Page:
U.S. Navy

The US Navy Has Drifted Badly Off Course

Three main failures are imperiling the sea service, writes the service’s former chief learning officer.

During the past year, I worked in the E-Ring of the Pentagon as the Navy’s chief learning officer, reporting directly to the secretary of the Navy. For much of that time, I attended the secretary’s senior staff meetings and participated in periodic intelligence and war games briefings. I was deeply impressed with the professionalism and integrity of the men and women with whom I served. I was disturbed, however, by many signs that under the Trump administration, the Navy has drifted badly off course. 

Over the last four years, the Navy’s civilian leaders have failed to define a compelling vision for the Navy’s future, reform a badly broken ship design and acquisition system, or build a diverse, high-performing leadership team. These failures – caused, in part, by rapid turnover in leadership, with five different Secretaries or acting Secretaries of the Navy serving on average for only nine months — have damaged Navy effectiveness, undercut morale, and jeopardized national security. 

The primary naval responsibility of every administration is to define the navy the United States will need in coming decades to protect national security. This strategic vision is developed and shared publicly through a process called “future force assessment.” The current administration has utterly failed to meet this responsibility. The most recent Navy force assessment was issued in 2016, during the Obama administration. Since that time, we have seen the development of remotely controlled drone naval vessels and subs, a new National Defense Strategy, and the rise of Chinese naval power. These events have rendered the 2016 assessment obsolete, but no new blueprint has been issued. The Navy completed a classified draft in 2019, which I analyzed at the request of then-Acting Secretary of the Navy Thomas Modly, but that effort and its associated ship-building plan died on the drafting table, widely criticized inside the Pentagon for unrealistic assumptions and flawed analysis. In response, Defense Secretary Mark Esper stripped the Navy of its responsibility to design our future navy and assigned the task to his staff, an unprecedented development reflecting total lack of faith in the service’s leaders and its strategic planning capability. As a result, the Navy – our nation’s experts on naval combat and strategy – has lost the power to define its own future.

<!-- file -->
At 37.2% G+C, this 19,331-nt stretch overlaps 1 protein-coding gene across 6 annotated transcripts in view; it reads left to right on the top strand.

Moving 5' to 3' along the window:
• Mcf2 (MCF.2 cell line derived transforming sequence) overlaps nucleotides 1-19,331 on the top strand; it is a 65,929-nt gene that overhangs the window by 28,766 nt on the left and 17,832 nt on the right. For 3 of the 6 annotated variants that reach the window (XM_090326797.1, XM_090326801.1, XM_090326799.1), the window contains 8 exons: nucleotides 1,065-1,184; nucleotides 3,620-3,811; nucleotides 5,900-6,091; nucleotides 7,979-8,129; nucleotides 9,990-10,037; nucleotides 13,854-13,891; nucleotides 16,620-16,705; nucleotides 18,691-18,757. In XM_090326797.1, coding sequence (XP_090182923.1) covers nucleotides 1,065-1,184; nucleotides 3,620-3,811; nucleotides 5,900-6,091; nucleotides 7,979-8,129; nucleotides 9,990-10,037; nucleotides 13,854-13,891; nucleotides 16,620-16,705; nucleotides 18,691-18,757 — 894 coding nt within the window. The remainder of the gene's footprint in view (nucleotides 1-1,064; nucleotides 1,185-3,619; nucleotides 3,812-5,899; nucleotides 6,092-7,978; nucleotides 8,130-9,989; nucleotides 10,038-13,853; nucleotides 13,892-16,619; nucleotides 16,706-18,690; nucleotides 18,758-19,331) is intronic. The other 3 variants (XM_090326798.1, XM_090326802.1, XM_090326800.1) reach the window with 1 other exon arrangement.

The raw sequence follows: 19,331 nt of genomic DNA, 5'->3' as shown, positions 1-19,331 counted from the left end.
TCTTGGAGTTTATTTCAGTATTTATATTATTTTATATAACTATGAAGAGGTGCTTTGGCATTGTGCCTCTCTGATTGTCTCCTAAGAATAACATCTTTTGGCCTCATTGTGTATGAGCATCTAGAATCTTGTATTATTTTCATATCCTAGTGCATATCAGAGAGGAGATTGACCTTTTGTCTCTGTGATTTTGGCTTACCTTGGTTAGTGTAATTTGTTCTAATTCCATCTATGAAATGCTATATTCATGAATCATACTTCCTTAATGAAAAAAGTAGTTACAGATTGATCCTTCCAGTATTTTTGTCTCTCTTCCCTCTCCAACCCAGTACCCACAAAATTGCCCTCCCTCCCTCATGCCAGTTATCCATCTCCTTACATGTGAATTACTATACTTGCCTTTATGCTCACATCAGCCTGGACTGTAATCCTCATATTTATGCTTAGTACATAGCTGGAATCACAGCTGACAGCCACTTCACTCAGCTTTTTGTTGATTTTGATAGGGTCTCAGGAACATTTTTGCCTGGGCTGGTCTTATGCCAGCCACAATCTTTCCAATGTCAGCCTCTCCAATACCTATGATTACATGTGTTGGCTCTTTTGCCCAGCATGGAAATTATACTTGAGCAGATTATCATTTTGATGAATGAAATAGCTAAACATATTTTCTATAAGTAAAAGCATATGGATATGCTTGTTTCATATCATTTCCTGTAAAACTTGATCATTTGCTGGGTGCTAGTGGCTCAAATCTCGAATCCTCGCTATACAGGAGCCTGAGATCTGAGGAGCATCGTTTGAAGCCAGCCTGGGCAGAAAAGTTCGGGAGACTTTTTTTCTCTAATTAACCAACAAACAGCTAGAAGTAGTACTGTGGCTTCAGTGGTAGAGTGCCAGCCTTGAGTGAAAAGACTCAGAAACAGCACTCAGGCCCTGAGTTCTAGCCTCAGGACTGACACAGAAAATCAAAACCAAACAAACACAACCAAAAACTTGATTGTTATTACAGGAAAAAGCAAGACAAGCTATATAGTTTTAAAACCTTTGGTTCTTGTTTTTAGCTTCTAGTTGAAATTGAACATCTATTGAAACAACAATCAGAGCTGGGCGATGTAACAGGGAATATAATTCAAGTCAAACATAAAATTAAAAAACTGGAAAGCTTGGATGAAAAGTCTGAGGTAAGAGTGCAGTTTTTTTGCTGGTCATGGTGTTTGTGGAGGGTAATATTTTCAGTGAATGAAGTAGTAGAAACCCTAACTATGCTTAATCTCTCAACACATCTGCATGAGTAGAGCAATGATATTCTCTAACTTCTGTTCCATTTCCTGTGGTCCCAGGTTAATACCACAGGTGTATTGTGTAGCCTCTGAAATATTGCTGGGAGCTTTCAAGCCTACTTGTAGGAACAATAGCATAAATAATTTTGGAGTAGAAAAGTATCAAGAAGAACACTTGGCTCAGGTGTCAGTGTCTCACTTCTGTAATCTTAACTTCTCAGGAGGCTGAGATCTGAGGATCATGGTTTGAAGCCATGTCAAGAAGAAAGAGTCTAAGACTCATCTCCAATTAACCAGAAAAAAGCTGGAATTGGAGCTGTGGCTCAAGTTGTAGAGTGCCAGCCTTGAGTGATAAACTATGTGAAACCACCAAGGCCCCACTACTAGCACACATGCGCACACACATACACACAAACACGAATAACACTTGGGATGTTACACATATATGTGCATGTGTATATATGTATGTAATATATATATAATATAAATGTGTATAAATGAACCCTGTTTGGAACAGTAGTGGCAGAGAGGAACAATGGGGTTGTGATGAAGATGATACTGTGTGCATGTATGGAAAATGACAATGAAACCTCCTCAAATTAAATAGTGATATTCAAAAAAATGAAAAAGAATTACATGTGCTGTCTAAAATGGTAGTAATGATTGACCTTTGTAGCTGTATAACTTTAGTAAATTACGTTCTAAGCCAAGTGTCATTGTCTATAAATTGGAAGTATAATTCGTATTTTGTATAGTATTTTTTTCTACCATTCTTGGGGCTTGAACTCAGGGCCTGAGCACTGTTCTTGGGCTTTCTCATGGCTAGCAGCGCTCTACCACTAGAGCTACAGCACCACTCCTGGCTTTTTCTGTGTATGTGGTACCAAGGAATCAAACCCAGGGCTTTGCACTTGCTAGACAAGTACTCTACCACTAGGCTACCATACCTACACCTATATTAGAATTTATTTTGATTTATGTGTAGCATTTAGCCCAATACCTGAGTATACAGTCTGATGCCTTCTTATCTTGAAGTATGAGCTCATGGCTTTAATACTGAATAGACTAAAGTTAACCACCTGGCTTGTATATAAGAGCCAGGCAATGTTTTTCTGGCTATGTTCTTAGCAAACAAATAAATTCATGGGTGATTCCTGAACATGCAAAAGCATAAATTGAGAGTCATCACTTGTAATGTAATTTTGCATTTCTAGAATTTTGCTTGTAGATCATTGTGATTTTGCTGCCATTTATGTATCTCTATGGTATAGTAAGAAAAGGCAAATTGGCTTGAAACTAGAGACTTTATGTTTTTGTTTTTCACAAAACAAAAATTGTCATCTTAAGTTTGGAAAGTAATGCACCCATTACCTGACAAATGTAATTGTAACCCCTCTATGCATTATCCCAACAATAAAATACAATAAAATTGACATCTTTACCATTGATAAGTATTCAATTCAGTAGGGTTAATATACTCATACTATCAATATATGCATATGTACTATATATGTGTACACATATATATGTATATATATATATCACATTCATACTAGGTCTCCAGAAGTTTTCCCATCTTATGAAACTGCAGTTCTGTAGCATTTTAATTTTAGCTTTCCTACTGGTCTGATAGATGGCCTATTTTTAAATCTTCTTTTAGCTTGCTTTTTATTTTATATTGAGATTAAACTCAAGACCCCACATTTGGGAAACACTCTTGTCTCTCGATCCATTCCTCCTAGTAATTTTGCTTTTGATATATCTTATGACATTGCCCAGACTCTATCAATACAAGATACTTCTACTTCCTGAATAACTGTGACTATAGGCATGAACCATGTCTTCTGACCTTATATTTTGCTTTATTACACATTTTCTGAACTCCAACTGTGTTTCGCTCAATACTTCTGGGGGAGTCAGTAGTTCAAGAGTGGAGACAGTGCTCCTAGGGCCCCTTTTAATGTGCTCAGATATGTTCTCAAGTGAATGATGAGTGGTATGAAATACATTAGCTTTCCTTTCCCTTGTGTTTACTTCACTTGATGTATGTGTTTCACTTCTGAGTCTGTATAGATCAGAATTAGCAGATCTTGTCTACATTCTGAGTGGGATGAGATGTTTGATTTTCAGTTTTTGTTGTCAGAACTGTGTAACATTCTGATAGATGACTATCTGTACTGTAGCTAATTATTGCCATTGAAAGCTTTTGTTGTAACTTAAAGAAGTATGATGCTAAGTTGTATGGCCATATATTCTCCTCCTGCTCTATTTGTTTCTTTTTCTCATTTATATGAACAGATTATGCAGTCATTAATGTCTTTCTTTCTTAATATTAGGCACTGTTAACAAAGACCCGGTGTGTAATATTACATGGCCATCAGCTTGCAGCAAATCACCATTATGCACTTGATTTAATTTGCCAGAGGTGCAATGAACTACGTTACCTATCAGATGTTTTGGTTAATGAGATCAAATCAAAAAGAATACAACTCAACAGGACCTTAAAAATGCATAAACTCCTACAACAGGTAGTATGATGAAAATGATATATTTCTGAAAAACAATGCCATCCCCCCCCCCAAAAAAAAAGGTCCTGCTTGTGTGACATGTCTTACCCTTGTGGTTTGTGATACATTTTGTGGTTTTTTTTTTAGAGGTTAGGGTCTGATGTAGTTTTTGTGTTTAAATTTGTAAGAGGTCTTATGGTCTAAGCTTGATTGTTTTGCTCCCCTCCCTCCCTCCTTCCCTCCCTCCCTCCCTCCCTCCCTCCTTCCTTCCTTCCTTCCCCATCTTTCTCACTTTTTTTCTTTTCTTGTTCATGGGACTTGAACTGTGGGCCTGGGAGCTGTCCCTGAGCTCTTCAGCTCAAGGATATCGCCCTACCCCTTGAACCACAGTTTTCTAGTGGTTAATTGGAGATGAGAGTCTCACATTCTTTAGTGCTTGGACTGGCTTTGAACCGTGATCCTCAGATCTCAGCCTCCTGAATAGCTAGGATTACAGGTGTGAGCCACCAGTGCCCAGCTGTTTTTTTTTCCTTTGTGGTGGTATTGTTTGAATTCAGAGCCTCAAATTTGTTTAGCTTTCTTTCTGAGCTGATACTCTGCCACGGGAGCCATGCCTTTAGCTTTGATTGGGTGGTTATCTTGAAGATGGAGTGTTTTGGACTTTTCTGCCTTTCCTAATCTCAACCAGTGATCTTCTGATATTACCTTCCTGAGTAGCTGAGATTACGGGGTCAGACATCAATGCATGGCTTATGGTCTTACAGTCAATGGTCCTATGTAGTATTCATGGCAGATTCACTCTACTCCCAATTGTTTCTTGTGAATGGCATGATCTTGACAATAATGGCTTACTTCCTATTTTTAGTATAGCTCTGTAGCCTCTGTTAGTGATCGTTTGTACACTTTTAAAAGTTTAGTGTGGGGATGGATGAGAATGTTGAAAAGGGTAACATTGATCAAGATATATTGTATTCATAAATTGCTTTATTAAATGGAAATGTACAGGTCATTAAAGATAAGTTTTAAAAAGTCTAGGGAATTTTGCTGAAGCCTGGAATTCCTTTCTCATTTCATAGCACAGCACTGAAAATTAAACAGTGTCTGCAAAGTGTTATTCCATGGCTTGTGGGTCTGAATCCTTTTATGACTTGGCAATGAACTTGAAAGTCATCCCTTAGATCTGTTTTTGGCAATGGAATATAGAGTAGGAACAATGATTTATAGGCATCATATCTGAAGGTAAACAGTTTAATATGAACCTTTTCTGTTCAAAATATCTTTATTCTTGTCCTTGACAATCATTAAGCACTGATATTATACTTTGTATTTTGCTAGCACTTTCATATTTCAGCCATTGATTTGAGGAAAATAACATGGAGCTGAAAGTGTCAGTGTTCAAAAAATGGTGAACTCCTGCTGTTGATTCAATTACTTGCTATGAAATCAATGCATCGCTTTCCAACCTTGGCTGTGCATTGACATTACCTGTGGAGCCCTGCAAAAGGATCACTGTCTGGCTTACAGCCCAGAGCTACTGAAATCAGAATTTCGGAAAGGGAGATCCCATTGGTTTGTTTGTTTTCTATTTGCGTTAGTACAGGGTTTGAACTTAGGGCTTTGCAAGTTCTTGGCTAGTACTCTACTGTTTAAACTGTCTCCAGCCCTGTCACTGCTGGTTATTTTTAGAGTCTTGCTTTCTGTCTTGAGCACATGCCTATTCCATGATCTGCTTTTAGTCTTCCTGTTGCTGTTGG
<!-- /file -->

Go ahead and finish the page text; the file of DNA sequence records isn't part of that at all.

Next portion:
The Navy’s ship acquisition program is also struggling. If we want to maintain the world’s strongest navy in the face of aggressive Chinese construction plans, we need to acquire powerful, cost-effective manned and unmanned ships in significant quantities. The last three major surface warship programs, however, have been disasters. The construction of the USS Ford aircraft carrier has been plagued with delays, cost overruns, and technology failures. The hyper-expensive Zumwalt-class destroyer program was cancelled after construction of three prototypes, not the 30 originally planned, because the costly ships serve no clear naval purpose. And the littoral combat ships, dubbed the “Little Crappy Ships” by some sailors, are being decommissioned decades ahead of schedule because their maintenance and upgrade costs far outweigh their limited military value. These failures have resulted in a remarkable development in this highly partisan era: a call from the top Senators of both political parties on the Senate Armed Forces Committee for reform. Despite this abysmal track record, the Navy’s civilian leaders have not made any fundamental changes to our acquisition system or ordered a high-level review to identify a better way forward. 

Finally, the administration has failed to develop a diverse, high-performing leadership team. Today, the secretary, under secretary, all three assistant secretaries, the chief and vice chief of naval operations, the master chief petty officer of the Navy, chief information officer, and chief management officer are all white, and all but two are men. In senior meetings in the E-Ring, the overwhelming majority of participants are white males. African-Americans comprise 17 percent of the enlisted force, but only 5 percent of the admirals. If you believe that diversity of viewpoint and experience improves decision-making, this should concern you. We need a Navy leadership team that draws upon the entire diverse strength of our nation. 

To fix these problems, the Navy needs to implement a series of fundamental reforms. The Department of the Navy needs to create a joint Navy-Marine Corps think-tank inside the department staffed by leading naval thinkers from universities, think tanks, and the uniformed services to lead and integrate strategic planning, force assessment and wargaming, so we can bring greater creativity and analytic rigor to the design of the future Navy. Instead of mindlessly repeating past acquisition mistakes, we need to empower a high-level expert panel to review recent ship design and purchasing failures in order to identify the weaknesses of our system and initiate reforms. This should include implementation of more sophisticated risk analysis and management procedures, so we can avoid the problems that have plagued the Ford, LCS, and Zumwalt programs. And we need a revolutionary commitment to diversity and inclusion, starting at the top, that changes the way we recruit, assign, promote and mentor officers and civilian executives of color. 

Our sailors and Marines — and our country — deserve better. Fixing these problems is not impossible, but it will take a real commitment to change.

John Kroger is vice president at the Aspen Institute. A Marine Corps veteran, former college president, and past attorney general of Oregon, he served as chief learning officer of the Navy and Marine Corps from 2019 to 2020.